Apart from electricity and lighting, we also provided 20 units of corn and coffee grinders to help people process their crops, and solar water pumps for them to garden – so they don’t have to draw water using buckets anymore. Indeed, we provide these things for free to purely help the community. But for lighting, we also want the public to contribute to getting lighting so it’s not always free

What are the challenges encountered in the electricity distribution service process?

So far, based on our actual experience, the first thing is about language. Most of the people in the village use the Sumba local language while in the process of administrative requirements, you are required to fill out information in Bahasa Indonesia.   
Then the second issue is that the location of these villages is very far from the city, so it is quite difficult for us to reach them. Not only is the distance far, access to this village also requires special transportation – using a regular car is quite difficult.
The third is about their knowledge of using lighting tools. We do provide training to the community on how to use the tools. However, when there is a problem with the lighting equipment, it will be very difficult and we cannot always help immediately because of distance constraints, especially if the problem arises after we return from the village we visited.
These are examples of some of the challenges that we are currently still trying to address.

At one point, a village had no lighting for one week due to issues with the lamps being broken. The lack of phone signal and reception made it difficult to communicate. They had to travel a long distance across hills to visit us just to repair the lamp.

What real tangible impact did you see for the villagers after they had this lighting provided by Sumba Sustainable Solutions?

The first is especially for women in villages. The ibu-ibus usually spend their daily lives gardening, helping their husbands in the fields, and also weaving. Sumba is famous for its weaving crafts. 
Before these lights they had difficulty weaving after it got dark. They work purely from morning to evening, when night falls there is no longer any activity. So, after having the lights, it really helped them, at night they could weave and they could sell the results of their weaving to help their daily economy.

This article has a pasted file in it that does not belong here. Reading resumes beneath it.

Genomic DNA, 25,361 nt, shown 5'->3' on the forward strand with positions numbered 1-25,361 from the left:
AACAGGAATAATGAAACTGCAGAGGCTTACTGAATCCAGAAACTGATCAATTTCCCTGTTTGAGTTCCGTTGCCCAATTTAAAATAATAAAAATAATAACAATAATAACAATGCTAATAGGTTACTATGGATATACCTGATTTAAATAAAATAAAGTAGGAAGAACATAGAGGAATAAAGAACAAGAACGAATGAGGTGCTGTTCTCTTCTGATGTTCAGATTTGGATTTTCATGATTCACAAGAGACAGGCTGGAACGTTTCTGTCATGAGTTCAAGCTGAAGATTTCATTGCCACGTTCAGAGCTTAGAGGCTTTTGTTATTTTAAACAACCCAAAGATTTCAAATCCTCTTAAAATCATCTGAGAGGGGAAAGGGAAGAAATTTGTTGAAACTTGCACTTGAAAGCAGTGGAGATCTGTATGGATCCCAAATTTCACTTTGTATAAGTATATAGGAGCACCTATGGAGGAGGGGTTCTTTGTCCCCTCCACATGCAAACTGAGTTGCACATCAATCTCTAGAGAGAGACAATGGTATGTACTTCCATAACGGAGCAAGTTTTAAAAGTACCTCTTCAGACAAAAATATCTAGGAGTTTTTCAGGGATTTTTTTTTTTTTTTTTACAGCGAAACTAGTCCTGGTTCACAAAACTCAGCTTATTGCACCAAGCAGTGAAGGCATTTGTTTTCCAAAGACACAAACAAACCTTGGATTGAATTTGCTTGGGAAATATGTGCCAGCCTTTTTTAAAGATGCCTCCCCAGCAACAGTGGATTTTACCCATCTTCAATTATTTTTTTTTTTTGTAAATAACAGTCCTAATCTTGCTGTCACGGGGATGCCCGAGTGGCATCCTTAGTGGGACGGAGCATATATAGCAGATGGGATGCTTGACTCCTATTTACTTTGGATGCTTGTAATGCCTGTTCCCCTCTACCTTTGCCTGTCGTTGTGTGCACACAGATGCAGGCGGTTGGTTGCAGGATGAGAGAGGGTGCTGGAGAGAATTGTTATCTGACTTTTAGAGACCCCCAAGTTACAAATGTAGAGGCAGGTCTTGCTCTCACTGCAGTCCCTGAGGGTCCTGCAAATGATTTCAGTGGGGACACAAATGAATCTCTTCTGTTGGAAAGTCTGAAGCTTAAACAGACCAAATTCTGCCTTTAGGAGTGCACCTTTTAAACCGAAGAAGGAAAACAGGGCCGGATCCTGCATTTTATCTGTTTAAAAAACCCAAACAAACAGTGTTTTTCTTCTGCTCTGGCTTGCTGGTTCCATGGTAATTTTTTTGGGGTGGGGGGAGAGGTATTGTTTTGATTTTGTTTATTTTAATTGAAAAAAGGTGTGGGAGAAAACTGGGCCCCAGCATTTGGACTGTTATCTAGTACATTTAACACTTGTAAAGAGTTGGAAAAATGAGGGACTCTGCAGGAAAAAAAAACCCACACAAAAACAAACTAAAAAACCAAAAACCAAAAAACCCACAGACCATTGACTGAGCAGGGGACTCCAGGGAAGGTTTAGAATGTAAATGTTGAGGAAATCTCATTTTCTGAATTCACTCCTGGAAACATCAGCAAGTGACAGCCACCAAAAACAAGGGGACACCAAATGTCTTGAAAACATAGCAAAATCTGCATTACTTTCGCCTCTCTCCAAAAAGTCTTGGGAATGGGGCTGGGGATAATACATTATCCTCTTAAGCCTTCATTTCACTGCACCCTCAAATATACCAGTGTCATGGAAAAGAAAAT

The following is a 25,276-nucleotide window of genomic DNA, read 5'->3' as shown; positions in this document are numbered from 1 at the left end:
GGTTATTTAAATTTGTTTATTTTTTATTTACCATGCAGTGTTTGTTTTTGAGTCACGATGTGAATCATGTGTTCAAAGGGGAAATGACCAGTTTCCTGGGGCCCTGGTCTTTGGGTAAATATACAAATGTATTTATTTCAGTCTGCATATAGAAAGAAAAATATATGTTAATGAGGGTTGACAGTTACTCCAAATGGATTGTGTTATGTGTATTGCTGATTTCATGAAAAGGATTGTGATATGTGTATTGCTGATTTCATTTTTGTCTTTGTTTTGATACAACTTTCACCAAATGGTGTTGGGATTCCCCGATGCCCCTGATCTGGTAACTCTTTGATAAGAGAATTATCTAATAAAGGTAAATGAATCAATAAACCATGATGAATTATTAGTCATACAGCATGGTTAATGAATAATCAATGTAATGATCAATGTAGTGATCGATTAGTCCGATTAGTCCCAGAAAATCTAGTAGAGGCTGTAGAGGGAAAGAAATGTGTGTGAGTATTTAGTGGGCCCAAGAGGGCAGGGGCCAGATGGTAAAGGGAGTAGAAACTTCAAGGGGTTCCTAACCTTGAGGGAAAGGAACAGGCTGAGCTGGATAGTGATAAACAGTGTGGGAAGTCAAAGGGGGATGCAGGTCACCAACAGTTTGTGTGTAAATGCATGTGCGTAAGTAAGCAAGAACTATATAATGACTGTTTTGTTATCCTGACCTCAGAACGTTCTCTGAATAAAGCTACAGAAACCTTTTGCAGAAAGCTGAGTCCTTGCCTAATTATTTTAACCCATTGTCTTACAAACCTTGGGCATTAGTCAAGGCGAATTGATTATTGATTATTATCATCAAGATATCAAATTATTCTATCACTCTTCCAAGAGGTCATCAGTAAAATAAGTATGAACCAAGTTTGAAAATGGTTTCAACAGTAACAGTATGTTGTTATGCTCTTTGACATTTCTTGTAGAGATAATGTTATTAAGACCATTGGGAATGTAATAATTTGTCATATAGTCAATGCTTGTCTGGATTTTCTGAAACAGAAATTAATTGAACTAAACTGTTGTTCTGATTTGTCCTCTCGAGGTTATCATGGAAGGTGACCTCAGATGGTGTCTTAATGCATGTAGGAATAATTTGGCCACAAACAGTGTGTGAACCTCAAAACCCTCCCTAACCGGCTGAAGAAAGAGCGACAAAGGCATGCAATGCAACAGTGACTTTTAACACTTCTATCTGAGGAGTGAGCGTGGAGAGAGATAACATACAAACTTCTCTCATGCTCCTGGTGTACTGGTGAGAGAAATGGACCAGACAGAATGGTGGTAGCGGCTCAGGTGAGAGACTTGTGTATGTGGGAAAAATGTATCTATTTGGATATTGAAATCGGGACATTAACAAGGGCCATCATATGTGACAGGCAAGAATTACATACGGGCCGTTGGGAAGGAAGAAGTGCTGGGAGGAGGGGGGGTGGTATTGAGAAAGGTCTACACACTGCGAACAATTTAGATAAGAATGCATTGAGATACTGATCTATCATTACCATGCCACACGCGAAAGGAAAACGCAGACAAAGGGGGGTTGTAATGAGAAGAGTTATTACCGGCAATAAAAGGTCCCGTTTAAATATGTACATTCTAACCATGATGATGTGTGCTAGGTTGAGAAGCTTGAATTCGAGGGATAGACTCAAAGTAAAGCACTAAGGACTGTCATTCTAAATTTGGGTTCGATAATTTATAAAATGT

Not only mothers, school children can now do their schoolwork at night.
There are many crafts products that we exchange for lamps. Not only bamboo, the villagers also make handicrafts such as wallets and bags that can be exchanged for lamps as an alternative to money.
So we really saw the impact for ourselves. Apart from that, agents get additional income from the 10% service fee every month, which can help them with capital to sell and open small kiosks in their homes.

What future plans for 3S are currently being explored to maximize the impact of the initiatives undertaken?

With the large demand and need for our solar lights in Sumba, we plan to bring the process of assembling our solar lights directly to Sumba. We do this so that the distribution process will be easier. We also have the expertise with a team of professional and certified local technicians.
Then secondly, we want to export the bamboo products that we process in laminated form to buyers outside Indonesia. Apart from that, we want to also provide additional mills which can help the village residents’ income. One of the largest incomes in Sumba is that apart from rice, it is also corn. With this tool, we hope that when people harvest corn, they can also grind the corn to sell.​​

There are many initiatives that 3S is exploring, does the 3S team itself have plans to enlarge its team to accommodate these initiatives?

As for our own team, we currently have 25 people, all of whom are local and 40% are women. Indeed, we focus on supporting women so that they can work and have good careers. Currently we are focusing on this 25 person team. When there is training, we want them to participate so they can build their capacity.​

How can people learn more about Sumba Sustainable Solutions and your initiatives?

Learn more about Sumba Sustainable Solutions by clicking their social links below